She says she did not file an open records request, out of fear for her job security, but she looked at the report on the master file and observed multiple changes, most notably that witness statements had been removed, the boys were no longer listed as “suspects” and the title had been changed from “drug investigation” to “school medication violation.”
Sertich says she alerted former Chief Linzenmeyer in October of 2011 that the report had been altered.
Fast forward to September of 2016, when a retired Linzenmeyer and off-duty Trunkel met and were discussing problems withing the Mayville Police Department when Linzenmeyer brought up the allegedly-altered documents.
Shortly thereafter, a private attorney contacted the Division of Criminal Investigation, saying two individuals wanted to make a complaint against MacNeill in his capacity as police chief in Mayville.
In his subsequent interview with DOJ- DCI investigators, Trunkel allegedly read the changed report, and pointed out the differences between his and the one on file. He told investigators he became nervous when he saw the report had changed, but his name was still attached to it.
When investigators came to meet with Linzenmeyer, he told them he took a hard copy of the original 2011 report with him when he retired, because “In approximately 30 years in law enforcement, he had never been asked by anyone to alter a report.”
Linzenmeyer gave his copy to investigators, and told them he became aware the document was altered in October of 2011 after he retired.
On February 6th, 2017, investigators came to the Mayville Police Department to meet with MacNeill.
According to the criminal complaint, MacNeill allegedly admitted to officers that he changed the title of the investigation, and seemed unapologetic, saying the boy who had the pills was attempting to get into the military, and wouldn’t be able to do so with a drug charge on his record.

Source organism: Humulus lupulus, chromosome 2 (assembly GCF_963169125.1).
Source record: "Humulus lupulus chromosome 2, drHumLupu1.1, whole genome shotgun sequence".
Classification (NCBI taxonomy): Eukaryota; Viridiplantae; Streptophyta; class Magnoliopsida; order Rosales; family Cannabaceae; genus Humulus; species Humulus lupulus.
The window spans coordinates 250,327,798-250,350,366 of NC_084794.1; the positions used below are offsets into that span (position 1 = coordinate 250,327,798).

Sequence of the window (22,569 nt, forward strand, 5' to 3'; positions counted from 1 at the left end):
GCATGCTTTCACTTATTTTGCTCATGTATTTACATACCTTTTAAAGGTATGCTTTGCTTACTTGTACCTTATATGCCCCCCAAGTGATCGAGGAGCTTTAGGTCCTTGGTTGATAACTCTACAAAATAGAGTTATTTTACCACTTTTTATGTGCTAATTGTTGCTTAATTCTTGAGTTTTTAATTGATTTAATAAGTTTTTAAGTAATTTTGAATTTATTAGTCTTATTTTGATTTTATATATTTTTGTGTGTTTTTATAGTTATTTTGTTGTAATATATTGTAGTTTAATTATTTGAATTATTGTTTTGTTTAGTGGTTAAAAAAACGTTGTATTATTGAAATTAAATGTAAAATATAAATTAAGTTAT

MacNeill told investigators he did not recall making changes to the extent he observed in the report, including the removing of witness names and statements, replacing the word “suspect” with “warned” and even changing the word “Vicodin,” to “Zyrtec.”
Shortly thereafter, a search warrant was executed on the City of Mayville by the Department of Justice – Division of Criminal Investigation.
Within three days, Mayor Rob Boelk placed MacNeill on paid administrative leave.
The following month, in March of 2017, MacNeill submitted his resignation to the common council, which they accepted. Ryan Vossekuil was named as Captain and interim Chief.
On June 15th, 2017, Assistant Attorney General and Special Prosecutor for Dodge County Shelly J. Rush signed a court summons for MacNeill, on the charges of Misconduct in Office and Obstructing an Officer.
Misconduct in Office is a Class I felony, punishable by up to three and a half years in prison and a $10,000 fine.
Obstructing an Officer is a Class A misdemeanor, punishable by up to nine months in prison and a $10,000 fine.
No other persons have been charged.
Tom Poellet is still serving in his post as Chief of Cudahy Police.
MacNeill’s initial appearance in Dodge County Court is set for Monday, June 26th at 9:00 a.m.
Requests for comment were left with the offices of the Mayville Police Department, the office of Tom Poellet in Cudahy and the office of Mayor Rob Boelk in Mayville.
None of them had responded by the time of this writing.